Can droopy eyelids affect your vision? Yes–and in more ways than you may first assume.
Today, the team here at Columbus Eyelid discuss the most common causes of droopy eyelids, procedures to fix them, and why it’s worthwhile to expand your field of vision… no matter your age.
Can Droopy Eyelids Affect Your Vision?
With over 11% of the American population suffering from droopy eyes, it’s crucial to dive into how–and why–it happens.
Firstly, there are two types of droopy eyelids:
Ptosis: Ptosis is the lowering of the upper eyelid. This may prevent you from being able to fully open one or both of your eyes. Ptosis also frequently results in the hindering of peripheral vision or, in severe cases, even a limited ability to see straight ahead. Some people with ptosis will have to look through their eyelashes in order to see.
Dermatochalasis: Excess eyelid skin is called dermatochalasis. People often associate this condition with looking tired or having “bags” around the eyes. Like ptosis, dermatochalasis can also cause the eyelids to be partially closed. Ptosis usually involves only the upper eyelid, while dermatochalasis typically affects both the upper and lower eyelids.
From there, there are a number of reasons why one may develop dermatochalasis or ptosis at any age. The most common of these reasons are as follows:
- Muscle weakness due to aging
- Injury to the eyelid
- Damage to the nerve that controls eyelid muscles
- Over-stretching of the eyelid ligaments
- Eye surgery complications
- Third nerve palsy
- Horner syndrome
- Excess eyelid skin due to weight
- Temporary muscle weakness due to Botox
- And muscular dystrophy
- How to Improve Vision With Droopy Eyelids
In order to improve vision with droopy eyelids, it must first be determined via a professional consultation what type of droopy eyelids you have and what has likely caused it.
In ptosis, for example, the top cause of it in adults is “wear and tear” of the eyelids–most often triggered by eye surgeries, long-term contact-wearing, or harsh chronic eyelid rubbing. Symptoms of ptosis frequently include difficulty keeping the eyes open, a straining sensation of the eyelid, and, of course, a limited field of vision.
Here at Columbus Eyelid, we treat a range of ptosis cases in order to improve patients’ vision. While the main goals of ptosis surgery are to elevate the upper eyelid and give you a full field of vision and symmetry with the opposite eyelid, it has the added bonus of helping you look and feel more refreshed, thereby boosting your self-confidence.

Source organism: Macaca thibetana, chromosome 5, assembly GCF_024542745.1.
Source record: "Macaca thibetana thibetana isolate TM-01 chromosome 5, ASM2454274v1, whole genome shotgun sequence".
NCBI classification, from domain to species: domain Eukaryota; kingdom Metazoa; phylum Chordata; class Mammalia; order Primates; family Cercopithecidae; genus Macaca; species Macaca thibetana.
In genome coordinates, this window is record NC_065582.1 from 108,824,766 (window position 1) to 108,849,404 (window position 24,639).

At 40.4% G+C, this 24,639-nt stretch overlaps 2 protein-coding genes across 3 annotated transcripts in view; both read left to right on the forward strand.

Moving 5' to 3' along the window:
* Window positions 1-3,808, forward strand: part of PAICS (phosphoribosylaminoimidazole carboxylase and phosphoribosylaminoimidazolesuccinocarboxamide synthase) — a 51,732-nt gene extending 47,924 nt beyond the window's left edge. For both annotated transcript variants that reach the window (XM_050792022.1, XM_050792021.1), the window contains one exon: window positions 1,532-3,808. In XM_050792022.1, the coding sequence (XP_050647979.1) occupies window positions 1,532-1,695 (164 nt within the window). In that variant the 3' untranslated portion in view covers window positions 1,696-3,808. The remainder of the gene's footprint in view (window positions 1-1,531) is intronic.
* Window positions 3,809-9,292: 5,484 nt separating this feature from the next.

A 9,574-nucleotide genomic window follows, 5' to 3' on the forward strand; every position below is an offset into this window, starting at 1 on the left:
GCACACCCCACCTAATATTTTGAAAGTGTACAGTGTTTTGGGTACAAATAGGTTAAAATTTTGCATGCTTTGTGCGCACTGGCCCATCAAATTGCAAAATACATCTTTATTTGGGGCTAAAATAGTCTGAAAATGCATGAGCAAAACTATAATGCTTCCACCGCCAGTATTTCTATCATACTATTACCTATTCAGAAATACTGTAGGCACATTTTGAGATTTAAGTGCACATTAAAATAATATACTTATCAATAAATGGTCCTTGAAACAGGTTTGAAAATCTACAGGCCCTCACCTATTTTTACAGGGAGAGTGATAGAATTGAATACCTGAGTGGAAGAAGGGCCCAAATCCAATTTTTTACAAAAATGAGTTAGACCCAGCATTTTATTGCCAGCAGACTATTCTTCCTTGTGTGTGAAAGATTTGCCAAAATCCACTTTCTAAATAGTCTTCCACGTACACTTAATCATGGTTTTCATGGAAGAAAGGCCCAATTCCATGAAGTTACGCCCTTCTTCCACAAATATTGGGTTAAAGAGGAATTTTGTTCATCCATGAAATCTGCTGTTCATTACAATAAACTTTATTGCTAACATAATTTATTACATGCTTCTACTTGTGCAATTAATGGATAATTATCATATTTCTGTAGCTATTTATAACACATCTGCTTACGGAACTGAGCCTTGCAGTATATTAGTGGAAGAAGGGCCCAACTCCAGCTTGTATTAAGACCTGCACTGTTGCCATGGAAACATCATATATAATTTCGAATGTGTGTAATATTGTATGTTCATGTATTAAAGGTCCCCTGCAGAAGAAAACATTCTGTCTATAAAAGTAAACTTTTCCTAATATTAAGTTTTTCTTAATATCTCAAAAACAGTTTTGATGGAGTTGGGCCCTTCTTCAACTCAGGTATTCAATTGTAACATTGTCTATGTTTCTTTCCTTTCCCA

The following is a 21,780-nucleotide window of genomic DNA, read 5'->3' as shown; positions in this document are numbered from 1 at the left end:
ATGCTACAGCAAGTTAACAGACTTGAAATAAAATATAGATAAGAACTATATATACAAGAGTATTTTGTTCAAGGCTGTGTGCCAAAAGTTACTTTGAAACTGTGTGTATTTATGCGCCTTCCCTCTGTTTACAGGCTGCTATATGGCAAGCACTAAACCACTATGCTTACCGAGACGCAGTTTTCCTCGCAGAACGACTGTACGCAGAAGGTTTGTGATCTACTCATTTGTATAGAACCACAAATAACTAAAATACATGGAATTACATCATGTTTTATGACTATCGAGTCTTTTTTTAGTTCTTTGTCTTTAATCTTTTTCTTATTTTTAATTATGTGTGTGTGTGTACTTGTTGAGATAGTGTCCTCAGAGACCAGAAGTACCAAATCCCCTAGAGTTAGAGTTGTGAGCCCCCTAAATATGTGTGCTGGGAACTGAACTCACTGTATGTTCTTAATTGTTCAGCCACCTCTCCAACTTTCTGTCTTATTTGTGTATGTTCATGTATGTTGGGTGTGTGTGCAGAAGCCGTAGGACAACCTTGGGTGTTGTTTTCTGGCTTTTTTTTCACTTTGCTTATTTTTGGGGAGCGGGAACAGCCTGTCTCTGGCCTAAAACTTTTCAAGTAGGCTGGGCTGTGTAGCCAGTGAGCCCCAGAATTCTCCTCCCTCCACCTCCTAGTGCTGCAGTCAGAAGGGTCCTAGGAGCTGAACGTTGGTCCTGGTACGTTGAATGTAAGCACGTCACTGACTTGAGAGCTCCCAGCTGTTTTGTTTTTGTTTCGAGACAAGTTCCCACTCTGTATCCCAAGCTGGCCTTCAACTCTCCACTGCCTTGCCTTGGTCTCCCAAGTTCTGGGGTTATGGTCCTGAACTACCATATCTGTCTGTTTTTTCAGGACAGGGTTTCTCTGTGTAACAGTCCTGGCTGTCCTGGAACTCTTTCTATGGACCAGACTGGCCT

Dr. Kauh and our team will thoroughly evaluate your situation to determine the best treatment for your needs. He then will discuss in detail the postoperative expectations and recovery.
FAQs About Ptosis Procedures
Here at Columbus, we field a variety of FAQs about ptosis and its treatment.
“Will insurance cover ptosis procedures?”
Generally, your insurance company will review your medical records and documentation to see if the problem with your eyelids is causing a functional issue. If these criteria are not met, the surgery will be considered cosmetic and will therefore not be covered, as it will be seen as a purely optional procedure.
“What is the downtime after ptosis surgery?”
On average, ptosis patients can expect to take about one week off from work. Dr. Kauh will provide a personalized estimate of your downtime once you finalize a surgical plan. Over-the-counter painkillers and topical antibiotics are typically enough to manage discomfort during this healing period.
“How long does it take to fully heal from ptosis procedures? What are the stages of healing?”
While initial swelling and bruising generally subside within two weeks, it can take longer to fully ebb depending on a patient’s health and age. Eyelid and facial swelling tend to worsen the first few days following surgery. Ice packs, head elevation, and rest may help minimize swelling during this time.
“How can I know if I’m a candidate for ptosis surgery?”
Candidates for ptosis surgery need to meet the following requirements, which will be checked during your consultation: be free of any eye infections or other serious eye conditions, like glaucoma, in order to mitigate the risk of surgery complications; not have certain medical conditions, like hyperthyroidism, diabetes, or high blood pressure; be in good general health; and have mild-to-severe eyelid drooping.
“How can I book my ptosis consultation at Columbus Eyelid?”
You can contact us today to start your journey towards better vision.